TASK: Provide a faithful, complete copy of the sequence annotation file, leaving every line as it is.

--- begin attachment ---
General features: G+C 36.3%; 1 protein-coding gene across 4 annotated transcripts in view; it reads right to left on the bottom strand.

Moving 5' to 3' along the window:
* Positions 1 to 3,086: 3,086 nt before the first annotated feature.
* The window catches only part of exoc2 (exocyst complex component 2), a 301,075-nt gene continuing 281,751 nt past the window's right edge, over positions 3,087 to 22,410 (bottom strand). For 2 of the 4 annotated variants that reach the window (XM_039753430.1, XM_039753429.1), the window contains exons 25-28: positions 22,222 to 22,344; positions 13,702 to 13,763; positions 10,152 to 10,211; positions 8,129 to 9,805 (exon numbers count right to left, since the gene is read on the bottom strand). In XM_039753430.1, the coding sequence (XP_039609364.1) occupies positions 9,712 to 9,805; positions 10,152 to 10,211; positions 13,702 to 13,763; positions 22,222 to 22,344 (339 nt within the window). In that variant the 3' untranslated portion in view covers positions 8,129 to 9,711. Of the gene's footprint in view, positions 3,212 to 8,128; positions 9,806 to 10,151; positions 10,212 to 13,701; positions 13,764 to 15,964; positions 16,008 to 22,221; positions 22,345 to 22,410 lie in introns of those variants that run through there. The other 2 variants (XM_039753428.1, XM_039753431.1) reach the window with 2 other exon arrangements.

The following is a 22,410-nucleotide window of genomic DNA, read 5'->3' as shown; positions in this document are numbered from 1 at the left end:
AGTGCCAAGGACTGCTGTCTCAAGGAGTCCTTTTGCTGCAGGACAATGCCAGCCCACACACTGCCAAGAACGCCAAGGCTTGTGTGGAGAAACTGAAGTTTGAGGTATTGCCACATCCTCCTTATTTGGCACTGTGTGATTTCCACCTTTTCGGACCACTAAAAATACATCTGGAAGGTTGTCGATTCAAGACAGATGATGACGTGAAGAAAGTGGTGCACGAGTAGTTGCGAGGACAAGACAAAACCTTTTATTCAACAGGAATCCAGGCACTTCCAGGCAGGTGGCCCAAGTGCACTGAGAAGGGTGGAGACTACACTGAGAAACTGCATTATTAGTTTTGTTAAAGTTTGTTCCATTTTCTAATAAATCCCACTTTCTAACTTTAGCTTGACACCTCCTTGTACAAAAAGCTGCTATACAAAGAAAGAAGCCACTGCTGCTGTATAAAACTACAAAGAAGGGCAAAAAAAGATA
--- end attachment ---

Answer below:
General features: G+C 36.3%; 1 protein-coding gene across 4 annotated transcripts in view; it reads right to left on the bottom strand.

Moving 5' to 3' along the window:
* Positions 1 to 3,086: 3,086 nt before the first annotated feature.
* The window catches only part of exoc2 (exocyst complex component 2), a 301,075-nt gene continuing 281,751 nt past the window's right edge, over positions 3,087 to 22,410 (bottom strand). For 2 of the 4 annotated variants that reach the window (XM_039753430.1, XM_039753429.1), the window contains exons 25-28: positions 22,222 to 22,344; positions 13,702 to 13,763; positions 10,152 to 10,211; positions 8,129 to 9,805 (exon numbers count right to left, since the gene is read on the bottom strand). In XM_039753430.1, the coding sequence (XP_039609364.1) occupies positions 9,712 to 9,805; positions 10,152 to 10,211; positions 13,702 to 13,763; positions 22,222 to 22,344 (339 nt within the window). In that variant the 3' untranslated portion in view covers positions 8,129 to 9,711. Of the gene's footprint in view, positions 3,212 to 8,128; positions 9,806 to 10,151; positions 10,212 to 13,701; positions 13,764 to 15,964; positions 16,008 to 22,221; positions 22,345 to 22,410 lie in introns of those variants that run through there. The other 2 variants (XM_039753428.1, XM_039753431.1) reach the window with 2 other exon arrangements.

The following is a 22,410-nucleotide window of genomic DNA, read 5'->3' as shown; positions in this document are numbered from 1 at the left end:
AGTGCCAAGGACTGCTGTCTCAAGGAGTCCTTTTGCTGCAGGACAATGCCAGCCCACACACTGCCAAGAACGCCAAGGCTTGTGTGGAGAAACTGAAGTTTGAGGTATTGCCACATCCTCCTTATTTGGCACTGTGTGATTTCCACCTTTTCGGACCACTAAAAATACATCTGGAAGGTTGTCGATTCAAGACAGATGATGACGTGAAGAAAGTGGTGCACGAGTAGTTGCGAGGACAAGACAAAACCTTTTATTCAACAGGAATCCAGGCACTTCCAGGCAGGTGGCCCAAGTGCACTGAGAAGGGTGGAGACTACACTGAGAAACTGCATTATTAGTTTTGTTAAAGTTTGTTCCATTTTCTAATAAATCCCACTTTCTAACTTTAGCTTGACACCTCCTTGTACAAAAAGCTGCTATACAAAGAAAGAAGCCACTGCTGCTGTATAAAACTACAAAGAAGGGCAAAAAAAGATA